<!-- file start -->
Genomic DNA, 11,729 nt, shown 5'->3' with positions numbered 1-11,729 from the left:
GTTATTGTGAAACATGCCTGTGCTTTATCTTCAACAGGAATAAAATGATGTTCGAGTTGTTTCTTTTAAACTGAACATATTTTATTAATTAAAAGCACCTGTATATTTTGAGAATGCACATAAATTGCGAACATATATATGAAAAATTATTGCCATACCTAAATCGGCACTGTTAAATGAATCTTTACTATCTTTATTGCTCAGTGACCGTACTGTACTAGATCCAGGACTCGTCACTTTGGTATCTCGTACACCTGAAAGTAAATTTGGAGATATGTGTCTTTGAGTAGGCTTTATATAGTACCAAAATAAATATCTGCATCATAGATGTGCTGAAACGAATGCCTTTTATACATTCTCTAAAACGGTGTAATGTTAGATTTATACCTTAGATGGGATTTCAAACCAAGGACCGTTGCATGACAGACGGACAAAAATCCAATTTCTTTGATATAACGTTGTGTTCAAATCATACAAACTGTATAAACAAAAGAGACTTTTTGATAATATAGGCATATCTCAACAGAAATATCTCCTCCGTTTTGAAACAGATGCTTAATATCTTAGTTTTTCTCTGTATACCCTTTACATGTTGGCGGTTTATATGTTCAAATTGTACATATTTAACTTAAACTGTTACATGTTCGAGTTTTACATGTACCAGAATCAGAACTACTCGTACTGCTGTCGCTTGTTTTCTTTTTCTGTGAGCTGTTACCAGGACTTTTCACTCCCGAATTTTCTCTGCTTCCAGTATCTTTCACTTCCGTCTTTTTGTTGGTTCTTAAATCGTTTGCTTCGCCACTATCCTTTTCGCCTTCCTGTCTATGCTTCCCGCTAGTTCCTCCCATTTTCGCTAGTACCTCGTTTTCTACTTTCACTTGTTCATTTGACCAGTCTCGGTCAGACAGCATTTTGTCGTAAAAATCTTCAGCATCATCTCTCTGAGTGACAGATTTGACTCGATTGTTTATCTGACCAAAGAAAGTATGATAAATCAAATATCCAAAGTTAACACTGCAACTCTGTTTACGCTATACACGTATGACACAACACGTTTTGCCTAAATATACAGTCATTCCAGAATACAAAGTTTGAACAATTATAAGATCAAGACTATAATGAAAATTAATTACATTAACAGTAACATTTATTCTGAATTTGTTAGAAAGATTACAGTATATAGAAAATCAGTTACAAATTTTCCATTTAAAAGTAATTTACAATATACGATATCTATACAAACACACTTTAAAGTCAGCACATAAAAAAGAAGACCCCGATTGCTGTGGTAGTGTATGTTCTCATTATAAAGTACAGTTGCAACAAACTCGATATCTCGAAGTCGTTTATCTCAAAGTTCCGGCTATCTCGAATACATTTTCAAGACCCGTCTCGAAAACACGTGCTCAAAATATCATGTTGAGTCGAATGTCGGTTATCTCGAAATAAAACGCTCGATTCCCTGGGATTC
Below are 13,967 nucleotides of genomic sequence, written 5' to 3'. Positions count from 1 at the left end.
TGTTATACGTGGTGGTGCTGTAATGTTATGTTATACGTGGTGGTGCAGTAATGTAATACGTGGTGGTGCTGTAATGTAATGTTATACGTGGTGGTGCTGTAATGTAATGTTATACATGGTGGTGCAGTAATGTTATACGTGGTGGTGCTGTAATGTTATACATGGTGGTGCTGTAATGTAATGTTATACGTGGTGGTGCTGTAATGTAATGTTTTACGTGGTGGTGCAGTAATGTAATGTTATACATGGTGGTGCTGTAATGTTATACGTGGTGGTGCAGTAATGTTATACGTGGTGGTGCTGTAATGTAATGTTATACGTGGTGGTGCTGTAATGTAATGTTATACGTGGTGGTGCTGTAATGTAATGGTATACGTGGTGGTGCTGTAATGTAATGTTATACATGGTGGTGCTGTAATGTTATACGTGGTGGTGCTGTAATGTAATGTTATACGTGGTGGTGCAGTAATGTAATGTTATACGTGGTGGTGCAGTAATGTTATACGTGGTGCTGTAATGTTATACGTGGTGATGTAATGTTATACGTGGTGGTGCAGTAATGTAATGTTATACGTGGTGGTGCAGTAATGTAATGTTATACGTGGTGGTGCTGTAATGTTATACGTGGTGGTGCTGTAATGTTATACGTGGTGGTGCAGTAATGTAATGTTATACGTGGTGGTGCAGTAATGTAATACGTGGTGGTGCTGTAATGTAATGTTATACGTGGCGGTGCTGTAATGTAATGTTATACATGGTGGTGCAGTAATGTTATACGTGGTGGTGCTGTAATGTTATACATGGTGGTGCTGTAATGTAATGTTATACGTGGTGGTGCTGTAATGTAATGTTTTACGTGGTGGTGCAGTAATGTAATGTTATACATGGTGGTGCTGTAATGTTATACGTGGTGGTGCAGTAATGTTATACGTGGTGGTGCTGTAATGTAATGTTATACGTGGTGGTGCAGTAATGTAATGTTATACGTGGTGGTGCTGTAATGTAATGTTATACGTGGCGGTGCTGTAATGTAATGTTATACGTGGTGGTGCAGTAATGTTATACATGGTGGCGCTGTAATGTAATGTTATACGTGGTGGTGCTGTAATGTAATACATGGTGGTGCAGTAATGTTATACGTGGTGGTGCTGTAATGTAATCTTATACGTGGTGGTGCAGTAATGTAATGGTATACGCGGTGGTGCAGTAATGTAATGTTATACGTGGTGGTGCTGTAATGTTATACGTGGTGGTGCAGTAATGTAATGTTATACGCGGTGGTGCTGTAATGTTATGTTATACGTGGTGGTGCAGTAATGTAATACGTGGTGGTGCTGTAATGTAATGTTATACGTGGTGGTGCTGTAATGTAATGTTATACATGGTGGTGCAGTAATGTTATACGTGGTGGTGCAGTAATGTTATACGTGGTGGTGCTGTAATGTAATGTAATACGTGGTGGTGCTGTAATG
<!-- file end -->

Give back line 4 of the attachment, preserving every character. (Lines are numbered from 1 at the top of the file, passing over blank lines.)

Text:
TGTTATACGTGGTGGTGCTGTAATGTTATGTTATACGTGGTGGTGCAGTAATGTAATACGTGGTGGTGCTGTAATGTAATGTTATACGTGGTGGTGCTGTAATGTAATGTTATACATGGTGGTGCAGTAATGTTATACGTGGTGGTGCTGTAATGTTATACATGGTGGTGCTGTAATGTAATGTTATACGTGGTGGTGCTGTAATGTAATGTTTTACGTGGTGGTGCAGTAATGTAATGTTATACATGGTGGTGCTGTAATGTTATACGTGGTGGTGCAGTAATGTTATACGTGGTGGTGCTGTAATGTAATGTTATACGTGGTGGTGCTGTAATGTAATGTTATACGTGGTGGTGCTGTAATGTAATGGTATACGTGGTGGTGCTGTAATGTAATGTTATACATGGTGGTGCTGTAATGTTATACGTGGTGGTGCTGTAATGTAATGTTATACGTGGTGGTGCAGTAATGTAATGTTATACGTGGTGGTGCAGTAATGTTATACGTGGTGCTGTAATGTTATACGTGGTGATGTAATGTTATACGTGGTGGTGCAGTAATGTAATGTTATACGTGGTGGTGCAGTAATGTAATGTTATACGTGGTGGTGCTGTAATGTTATACGTGGTGGTGCTGTAATGTTATACGTGGTGGTGCAGTAATGTAATGTTATACGTGGTGGTGCAGTAATGTAATACGTGGTGGTGCTGTAATGTAATGTTATACGTGGCGGTGCTGTAATGTAATGTTATACATGGTGGTGCAGTAATGTTATACGTGGTGGTGCTGTAATGTTATACATGGTGGTGCTGTAATGTAATGTTATACGTGGTGGTGCTGTAATGTAATGTTTTACGTGGTGGTGCAGTAATGTAATGTTATACATGGTGGTGCTGTAATGTTATACGTGGTGGTGCAGTAATGTTATACGTGGTGGTGCTGTAATGTAATGTTATACGTGGTGGTGCAGTAATGTAATGTTATACGTGGTGGTGCTGTAATGTAATGTTATACGTGGCGGTGCTGTAATGTAATGTTATACGTGGTGGTGCAGTAATGTTATACATGGTGGCGCTGTAATGTAATGTTATACGTGGTGGTGCTGTAATGTAATACATGGTGGTGCAGTAATGTTATACGTGGTGGTGCTGTAATGTAATCTTATACGTGGTGGTGCAGTAATGTAATGGTATACGCGGTGGTGCAGTAATGTAATGTTATACGTGGTGGTGCTGTAATGTTATACGTGGTGGTGCAGTAATGTAATGTTATACGCGGTGGTGCTGTAATGTTATGTTATACGTGGTGGTGCAGTAATGTAATACGTGGTGGTGCTGTAATGTAATGTTATACGTGGTGGTGCTGTAATGTAATGTTATACATGGTGGTGCAGTAATGTTATACGTGGTGGTGCAGTAATGTTATACGTGGTGGTGCTGTAATGTAATGTAATACGTGGTGGTGCTGTAATG